Convincing suppliers to send me stock in plastic-free packaging is the main challenge I’ve had so far. I’ve made a sin bin (which is more of a small sin bag in reality) of the plastic that I’ve acquired in the setting up of Anything But Plastic, and it is actually not that bad. I’ve done much better than I thought I would, but I know I could have done better if I hadn’t made some silly mistakes. 

The problems have mainly been with samples, sometimes there is not always the option to leave a note for the seller to make sure they send things not wrapped in plastic. Occasionally I would forget to ask, because after thinking plastic free 24/7 I forgot that other people need to be told not to use it! Some people also just ignored my request for plastic free packaging entirely anyway. Needless to say, they didn’t end up becoming suppliers. 

The main culprit here is Sellotape. So much of the stuff. I’ve grown to loathe and despise all those little bits of plastic sticky tape stuck to everything. Much annoyance. Paper tape with natural adhesive is available! It sticks, is biodegradable, and is a simple solution that is currently massively underused. Why does no one use it GRRR. I’m in the process of getting some stock of this paper tape on my website because Sellotape is now my number one enemy and I need to provide a weapon for people to tackle it with. 

I know a lot of plastic packing tape that my supplies have come in is there because the supplier has reused the box. So that’s not a mark on them, because reusing is good, but I still have to count it even though the problem is two sources away from me. One supplier uses recycled plastic packing tape, which is a step in the right direction but that plastic has been downcycled and now can’t be recycled again. Landfill later is still landfill, even if it has had a second life after all.

I have had some great wins at this sourcing stuff though. I’m proud of myself for this more than anything else really. Check this out:

Win number one: Convincing one of my suppliers to switch from plastic packing tape to paper tape. Hurrah! 

Win number two: Convincing another supplier to send the product to me without any packaging at all. Huzzah!

Win number three: Getting another supplier who normally attached their product labels with plastic elastic to send the product with the labels unattached. Hooray!

This means I’m making a difference in their supply chains too. Hopefully it’ll catch on. These small changes make a big difference in the long run!

- Wow, you’ve been busy - and it’s really paid off! Do you have previous experience in retail, business or online sales?

Plenty of experience here, as I’ve spent the last three years since I graduated Uni working in outdoors shops. I enjoyed it for the most part, as I love the outdoors and you find loads of like-minded people working in these shops. I liked learning about the gear and also helping people find the things they need to enjoy the great outdoors. It wasn’t all a walk in the park as it could get incredibly boring when there were no customers, and you are generally undervalued and worthless to the company in the grand scheme of things which is demoralising.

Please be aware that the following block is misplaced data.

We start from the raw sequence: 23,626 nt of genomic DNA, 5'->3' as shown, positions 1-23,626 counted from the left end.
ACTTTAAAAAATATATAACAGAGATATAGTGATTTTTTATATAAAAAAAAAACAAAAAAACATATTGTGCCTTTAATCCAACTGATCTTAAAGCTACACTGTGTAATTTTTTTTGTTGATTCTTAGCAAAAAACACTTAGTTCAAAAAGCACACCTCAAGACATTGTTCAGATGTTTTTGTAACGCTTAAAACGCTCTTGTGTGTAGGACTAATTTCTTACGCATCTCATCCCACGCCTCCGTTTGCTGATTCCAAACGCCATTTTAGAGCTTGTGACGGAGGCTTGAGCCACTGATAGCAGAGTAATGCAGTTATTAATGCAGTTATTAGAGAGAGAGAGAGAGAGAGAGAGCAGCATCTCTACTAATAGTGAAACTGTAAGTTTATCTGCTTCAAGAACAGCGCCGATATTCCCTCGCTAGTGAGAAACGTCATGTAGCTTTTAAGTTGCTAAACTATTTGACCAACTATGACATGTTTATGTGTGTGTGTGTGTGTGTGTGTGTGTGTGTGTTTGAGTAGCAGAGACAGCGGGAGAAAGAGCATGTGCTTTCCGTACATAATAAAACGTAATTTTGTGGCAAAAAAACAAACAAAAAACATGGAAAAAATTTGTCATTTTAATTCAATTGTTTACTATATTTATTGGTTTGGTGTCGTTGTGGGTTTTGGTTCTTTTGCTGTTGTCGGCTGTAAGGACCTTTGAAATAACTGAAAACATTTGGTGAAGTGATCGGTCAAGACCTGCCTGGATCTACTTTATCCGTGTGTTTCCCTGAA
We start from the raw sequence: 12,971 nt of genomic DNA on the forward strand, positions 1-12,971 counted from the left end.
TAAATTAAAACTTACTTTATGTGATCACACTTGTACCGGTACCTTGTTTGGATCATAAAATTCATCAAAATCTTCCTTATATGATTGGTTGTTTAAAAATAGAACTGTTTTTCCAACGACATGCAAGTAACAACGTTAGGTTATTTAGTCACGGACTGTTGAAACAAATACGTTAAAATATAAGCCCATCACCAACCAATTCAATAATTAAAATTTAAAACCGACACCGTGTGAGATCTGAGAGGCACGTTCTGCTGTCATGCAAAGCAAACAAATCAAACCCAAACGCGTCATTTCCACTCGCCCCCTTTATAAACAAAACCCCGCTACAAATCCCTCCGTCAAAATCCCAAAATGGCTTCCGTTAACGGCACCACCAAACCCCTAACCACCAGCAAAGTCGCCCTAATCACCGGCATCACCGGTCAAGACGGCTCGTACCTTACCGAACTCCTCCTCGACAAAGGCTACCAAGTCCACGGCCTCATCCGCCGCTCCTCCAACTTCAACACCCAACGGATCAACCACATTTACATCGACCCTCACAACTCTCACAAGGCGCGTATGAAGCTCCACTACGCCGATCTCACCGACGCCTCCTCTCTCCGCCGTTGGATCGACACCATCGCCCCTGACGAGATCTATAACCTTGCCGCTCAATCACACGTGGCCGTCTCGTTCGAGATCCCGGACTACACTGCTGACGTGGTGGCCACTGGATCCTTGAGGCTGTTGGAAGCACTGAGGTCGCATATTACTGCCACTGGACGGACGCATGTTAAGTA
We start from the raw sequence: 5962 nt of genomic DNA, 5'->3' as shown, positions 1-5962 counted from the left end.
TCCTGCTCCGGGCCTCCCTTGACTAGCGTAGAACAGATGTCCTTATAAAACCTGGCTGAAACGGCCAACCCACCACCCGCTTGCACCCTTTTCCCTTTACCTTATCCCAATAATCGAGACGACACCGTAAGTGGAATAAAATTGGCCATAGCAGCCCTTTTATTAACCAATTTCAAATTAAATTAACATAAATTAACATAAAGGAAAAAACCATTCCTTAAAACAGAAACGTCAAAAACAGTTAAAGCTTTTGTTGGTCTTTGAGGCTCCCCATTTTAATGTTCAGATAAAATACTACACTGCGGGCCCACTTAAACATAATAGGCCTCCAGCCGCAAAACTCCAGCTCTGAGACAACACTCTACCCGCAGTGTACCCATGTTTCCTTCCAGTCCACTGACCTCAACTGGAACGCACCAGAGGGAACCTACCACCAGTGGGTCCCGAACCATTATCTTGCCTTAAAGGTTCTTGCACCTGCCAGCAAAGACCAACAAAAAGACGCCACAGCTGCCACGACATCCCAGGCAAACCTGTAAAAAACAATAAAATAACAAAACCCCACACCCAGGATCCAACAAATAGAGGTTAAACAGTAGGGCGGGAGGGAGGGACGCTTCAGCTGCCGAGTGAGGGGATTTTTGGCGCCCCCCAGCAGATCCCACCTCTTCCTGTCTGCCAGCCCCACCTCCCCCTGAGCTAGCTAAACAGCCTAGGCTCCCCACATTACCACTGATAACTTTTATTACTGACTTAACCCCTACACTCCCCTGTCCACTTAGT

This experience in retail has been really helpful in setting up Anything But Plastic. I know the ropes and I am trying to use what I have seen work in practice in retail and avoid what I found didn’t work in the shops I was employed in. Having mainly been front of shop while I was working in retail, I am having to learn a lot of back office stuff that I had no idea about before. It is definitely a learning curve but I’m having fun with it. 

I don’t like being a salesperson. That is not how I operate. I was good at my job because I helped people find what they want, rather than push a load of crap they don’t need on them. If we didn’t have what they need I’d point them in the direction of somewhere that did, instead of selling them something similar but not quite what they were after. I’m pretty candid so if something was shit, I would tell the customer. If something was great I’d wax lyrical about it. It didn’t matter if they bought something or not as long as they were given the information they needed. If that info was: “you don’t need this why are you wasting your money?”, I would say so. This isn’t a popular method with employers, but as they are the one saying it’s all about the customer, then screw them.